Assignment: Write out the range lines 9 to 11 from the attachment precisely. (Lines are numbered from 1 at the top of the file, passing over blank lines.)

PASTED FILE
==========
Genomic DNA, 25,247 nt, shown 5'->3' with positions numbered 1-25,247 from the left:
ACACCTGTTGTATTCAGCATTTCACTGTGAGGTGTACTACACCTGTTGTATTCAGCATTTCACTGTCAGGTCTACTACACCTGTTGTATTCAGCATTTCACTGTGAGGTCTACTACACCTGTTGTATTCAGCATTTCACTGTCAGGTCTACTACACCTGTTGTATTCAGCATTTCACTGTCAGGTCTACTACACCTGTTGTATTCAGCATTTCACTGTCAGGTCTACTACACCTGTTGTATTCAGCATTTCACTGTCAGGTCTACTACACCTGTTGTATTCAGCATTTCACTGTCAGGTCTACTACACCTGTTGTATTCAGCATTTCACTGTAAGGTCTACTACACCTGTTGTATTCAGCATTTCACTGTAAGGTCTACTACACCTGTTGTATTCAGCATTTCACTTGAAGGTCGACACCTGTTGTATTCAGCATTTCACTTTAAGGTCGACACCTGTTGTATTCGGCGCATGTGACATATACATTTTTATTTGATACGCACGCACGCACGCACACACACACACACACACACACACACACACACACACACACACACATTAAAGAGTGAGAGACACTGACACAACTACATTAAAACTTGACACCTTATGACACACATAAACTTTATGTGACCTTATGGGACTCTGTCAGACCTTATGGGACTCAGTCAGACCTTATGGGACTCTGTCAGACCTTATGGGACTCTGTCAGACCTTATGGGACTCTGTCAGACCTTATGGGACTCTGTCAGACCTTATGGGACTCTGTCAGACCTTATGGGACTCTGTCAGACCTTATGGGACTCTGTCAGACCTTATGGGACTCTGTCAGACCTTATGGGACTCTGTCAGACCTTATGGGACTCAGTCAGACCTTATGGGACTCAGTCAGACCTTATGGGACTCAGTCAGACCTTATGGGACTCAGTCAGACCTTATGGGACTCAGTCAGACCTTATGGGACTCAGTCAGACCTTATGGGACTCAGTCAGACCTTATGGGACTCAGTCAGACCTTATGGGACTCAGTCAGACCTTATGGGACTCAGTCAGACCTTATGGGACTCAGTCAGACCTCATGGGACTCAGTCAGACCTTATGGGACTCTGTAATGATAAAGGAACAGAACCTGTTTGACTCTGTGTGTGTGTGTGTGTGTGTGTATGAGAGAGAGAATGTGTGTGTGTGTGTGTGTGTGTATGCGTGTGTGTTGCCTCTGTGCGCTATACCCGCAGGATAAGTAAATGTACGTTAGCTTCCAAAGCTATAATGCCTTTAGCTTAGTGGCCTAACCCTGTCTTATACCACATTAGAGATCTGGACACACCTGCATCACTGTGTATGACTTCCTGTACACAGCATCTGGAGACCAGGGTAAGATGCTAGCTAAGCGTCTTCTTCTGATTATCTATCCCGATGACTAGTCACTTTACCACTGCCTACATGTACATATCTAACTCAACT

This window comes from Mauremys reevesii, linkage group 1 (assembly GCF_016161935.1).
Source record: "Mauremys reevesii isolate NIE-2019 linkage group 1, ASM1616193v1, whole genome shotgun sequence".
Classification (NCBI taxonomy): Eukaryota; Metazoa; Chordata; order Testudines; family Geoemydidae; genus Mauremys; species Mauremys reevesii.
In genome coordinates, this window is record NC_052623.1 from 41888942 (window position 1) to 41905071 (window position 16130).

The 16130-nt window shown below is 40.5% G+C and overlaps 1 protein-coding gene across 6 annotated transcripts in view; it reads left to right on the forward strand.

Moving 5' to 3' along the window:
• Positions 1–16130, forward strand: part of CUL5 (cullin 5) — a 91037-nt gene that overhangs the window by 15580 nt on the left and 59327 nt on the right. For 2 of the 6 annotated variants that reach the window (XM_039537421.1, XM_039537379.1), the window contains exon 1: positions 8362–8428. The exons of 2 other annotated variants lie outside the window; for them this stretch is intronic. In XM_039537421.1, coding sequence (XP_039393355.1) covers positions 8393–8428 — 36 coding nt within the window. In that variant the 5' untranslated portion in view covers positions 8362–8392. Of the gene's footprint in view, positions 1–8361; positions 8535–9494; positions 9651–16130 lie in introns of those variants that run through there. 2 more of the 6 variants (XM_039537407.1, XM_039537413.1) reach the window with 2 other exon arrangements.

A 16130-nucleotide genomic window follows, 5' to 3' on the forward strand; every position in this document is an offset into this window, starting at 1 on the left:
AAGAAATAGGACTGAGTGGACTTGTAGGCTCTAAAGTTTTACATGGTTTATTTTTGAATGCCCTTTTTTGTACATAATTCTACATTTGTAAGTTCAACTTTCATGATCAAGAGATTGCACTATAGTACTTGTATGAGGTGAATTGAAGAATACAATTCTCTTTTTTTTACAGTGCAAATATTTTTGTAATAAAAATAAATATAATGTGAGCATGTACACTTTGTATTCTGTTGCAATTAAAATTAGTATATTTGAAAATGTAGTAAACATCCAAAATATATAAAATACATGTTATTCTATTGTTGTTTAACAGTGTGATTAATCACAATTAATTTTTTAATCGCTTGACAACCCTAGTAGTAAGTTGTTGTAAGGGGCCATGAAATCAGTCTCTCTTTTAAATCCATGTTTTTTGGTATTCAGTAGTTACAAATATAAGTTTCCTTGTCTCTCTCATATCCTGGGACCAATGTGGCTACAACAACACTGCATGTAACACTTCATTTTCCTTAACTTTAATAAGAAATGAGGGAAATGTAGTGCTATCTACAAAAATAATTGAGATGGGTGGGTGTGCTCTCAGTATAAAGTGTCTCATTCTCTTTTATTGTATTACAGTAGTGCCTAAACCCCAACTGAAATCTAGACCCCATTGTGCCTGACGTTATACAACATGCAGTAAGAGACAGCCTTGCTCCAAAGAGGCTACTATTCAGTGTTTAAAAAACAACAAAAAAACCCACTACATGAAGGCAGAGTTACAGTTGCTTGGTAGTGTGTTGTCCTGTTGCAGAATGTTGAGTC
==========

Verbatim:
• Positions 1–16130, forward strand: part of CUL5 (cullin 5) — a 91037-nt gene that overhangs the window by 15580 nt on the left and 59327 nt on the right. For 2 of the 6 annotated variants that reach the window (XM_039537421.1, XM_039537379.1), the window contains exon 1: positions 8362–8428. The exons of 2 other annotated variants lie outside the window; for them this stretch is intronic. In XM_039537421.1, coding sequence (XP_039393355.1) covers positions 8393–8428 — 36 coding nt within the window. In that variant the 5' untranslated portion in view covers positions 8362–8392. Of the gene's footprint in view, positions 1–8361; positions 8535–9494; positions 9651–16130 lie in introns of those variants that run through there. 2 more of the 6 variants (XM_039537407.1, XM_039537413.1) reach the window with 2 other exon arrangements.

A 16130-nucleotide genomic window follows, 5' to 3' on the forward strand; every position in this document is an offset into this window, starting at 1 on the left:
AAGAAATAGGACTGAGTGGACTTGTAGGCTCTAAAGTTTTACATGGTTTATTTTTGAATGCCCTTTTTTGTACATAATTCTACATTTGTAAGTTCAACTTTCATGATCAAGAGATTGCACTATAGTACTTGTATGAGGTGAATTGAAGAATACAATTCTCTTTTTTTTACAGTGCAAATATTTTTGTAATAAAAATAAATATAATGTGAGCATGTACACTTTGTATTCTGTTGCAATTAAAATTAGTATATTTGAAAATGTAGTAAACATCCAAAATATATAAAATACATGTTATTCTATTGTTGTTTAACAGTGTGATTAATCACAATTAATTTTTTAATCGCTTGACAACCCTAGTAGTAAGTTGTTGTAAGGGGCCATGAAATCAGTCTCTCTTTTAAATCCATGTTTTTTGGTATTCAGTAGTTACAAATATAAGTTTCCTTGTCTCTCTCATATCCTGGGACCAATGTGGCTACAACAACACTGCATGTAACACTTCATTTTCCTTAACTTTAATAAGAAATGAGGGAAATGTAGTGCTATCTACAAAAATAATTGAGATGGGTGGGTGTGCTCTCAGTATAAAGTGTCTCATTCTCTTTTATTGTATTACAGTAGTGCCTAAACCCCAACTGAAATCTAGACCCCATTGTGCCTGACGTTATACAACATGCAGTAAGAGACAGCCTTGCTCCAAAGAGGCTACTATTCAGTGTTTAAAAAACAACAAAAAAACCCACTACATGAAGGCAGAGTTACAGTTGCTTGGTAGTGTGTTGTCCTGTTGCAGAATGTTGAGTC